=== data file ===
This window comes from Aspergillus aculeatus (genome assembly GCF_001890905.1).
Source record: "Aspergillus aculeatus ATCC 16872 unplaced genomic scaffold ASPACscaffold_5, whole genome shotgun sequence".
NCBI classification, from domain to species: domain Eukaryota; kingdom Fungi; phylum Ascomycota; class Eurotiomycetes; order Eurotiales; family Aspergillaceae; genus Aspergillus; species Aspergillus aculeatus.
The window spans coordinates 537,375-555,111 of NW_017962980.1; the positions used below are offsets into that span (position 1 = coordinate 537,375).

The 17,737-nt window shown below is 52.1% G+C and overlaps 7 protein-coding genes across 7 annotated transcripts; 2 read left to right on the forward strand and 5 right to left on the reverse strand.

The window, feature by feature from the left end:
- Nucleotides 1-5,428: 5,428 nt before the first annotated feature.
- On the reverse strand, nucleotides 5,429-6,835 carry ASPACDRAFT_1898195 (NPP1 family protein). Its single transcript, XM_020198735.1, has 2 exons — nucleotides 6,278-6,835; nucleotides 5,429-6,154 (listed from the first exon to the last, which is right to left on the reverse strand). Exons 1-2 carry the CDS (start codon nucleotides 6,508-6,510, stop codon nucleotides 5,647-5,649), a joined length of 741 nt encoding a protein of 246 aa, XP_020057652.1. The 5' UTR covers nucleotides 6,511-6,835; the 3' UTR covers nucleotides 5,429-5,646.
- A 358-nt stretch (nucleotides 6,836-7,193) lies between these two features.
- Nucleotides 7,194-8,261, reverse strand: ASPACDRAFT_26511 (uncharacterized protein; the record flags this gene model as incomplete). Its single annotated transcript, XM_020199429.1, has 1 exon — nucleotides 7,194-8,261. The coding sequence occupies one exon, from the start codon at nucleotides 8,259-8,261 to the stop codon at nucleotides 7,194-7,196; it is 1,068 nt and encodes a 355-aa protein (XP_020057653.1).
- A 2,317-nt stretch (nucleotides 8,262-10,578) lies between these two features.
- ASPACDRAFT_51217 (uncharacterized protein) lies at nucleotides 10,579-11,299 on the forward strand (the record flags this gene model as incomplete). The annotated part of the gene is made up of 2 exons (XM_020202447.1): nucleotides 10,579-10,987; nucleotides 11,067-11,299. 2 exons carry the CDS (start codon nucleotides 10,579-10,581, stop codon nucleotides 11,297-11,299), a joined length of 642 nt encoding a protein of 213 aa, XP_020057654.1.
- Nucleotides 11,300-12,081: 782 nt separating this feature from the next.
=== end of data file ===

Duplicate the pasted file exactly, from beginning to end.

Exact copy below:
This window comes from Aspergillus aculeatus (genome assembly GCF_001890905.1).
Source record: "Aspergillus aculeatus ATCC 16872 unplaced genomic scaffold ASPACscaffold_5, whole genome shotgun sequence".
NCBI classification, from domain to species: domain Eukaryota; kingdom Fungi; phylum Ascomycota; class Eurotiomycetes; order Eurotiales; family Aspergillaceae; genus Aspergillus; species Aspergillus aculeatus.
The window spans coordinates 537,375-555,111 of NW_017962980.1; the positions used below are offsets into that span (position 1 = coordinate 537,375).

The 17,737-nt window shown below is 52.1% G+C and overlaps 7 protein-coding genes across 7 annotated transcripts; 2 read left to right on the forward strand and 5 right to left on the reverse strand.

The window, feature by feature from the left end:
- Nucleotides 1-5,428: 5,428 nt before the first annotated feature.
- On the reverse strand, nucleotides 5,429-6,835 carry ASPACDRAFT_1898195 (NPP1 family protein). Its single transcript, XM_020198735.1, has 2 exons — nucleotides 6,278-6,835; nucleotides 5,429-6,154 (listed from the first exon to the last, which is right to left on the reverse strand). Exons 1-2 carry the CDS (start codon nucleotides 6,508-6,510, stop codon nucleotides 5,647-5,649), a joined length of 741 nt encoding a protein of 246 aa, XP_020057652.1. The 5' UTR covers nucleotides 6,511-6,835; the 3' UTR covers nucleotides 5,429-5,646.
- A 358-nt stretch (nucleotides 6,836-7,193) lies between these two features.
- Nucleotides 7,194-8,261, reverse strand: ASPACDRAFT_26511 (uncharacterized protein; the record flags this gene model as incomplete). Its single annotated transcript, XM_020199429.1, has 1 exon — nucleotides 7,194-8,261. The coding sequence occupies one exon, from the start codon at nucleotides 8,259-8,261 to the stop codon at nucleotides 7,194-7,196; it is 1,068 nt and encodes a 355-aa protein (XP_020057653.1).
- A 2,317-nt stretch (nucleotides 8,262-10,578) lies between these two features.
- ASPACDRAFT_51217 (uncharacterized protein) lies at nucleotides 10,579-11,299 on the forward strand (the record flags this gene model as incomplete). The annotated part of the gene is made up of 2 exons (XM_020202447.1): nucleotides 10,579-10,987; nucleotides 11,067-11,299. 2 exons carry the CDS (start codon nucleotides 10,579-10,581, stop codon nucleotides 11,297-11,299), a joined length of 642 nt encoding a protein of 213 aa, XP_020057654.1.
- Nucleotides 11,300-12,081: 782 nt separating this feature from the next.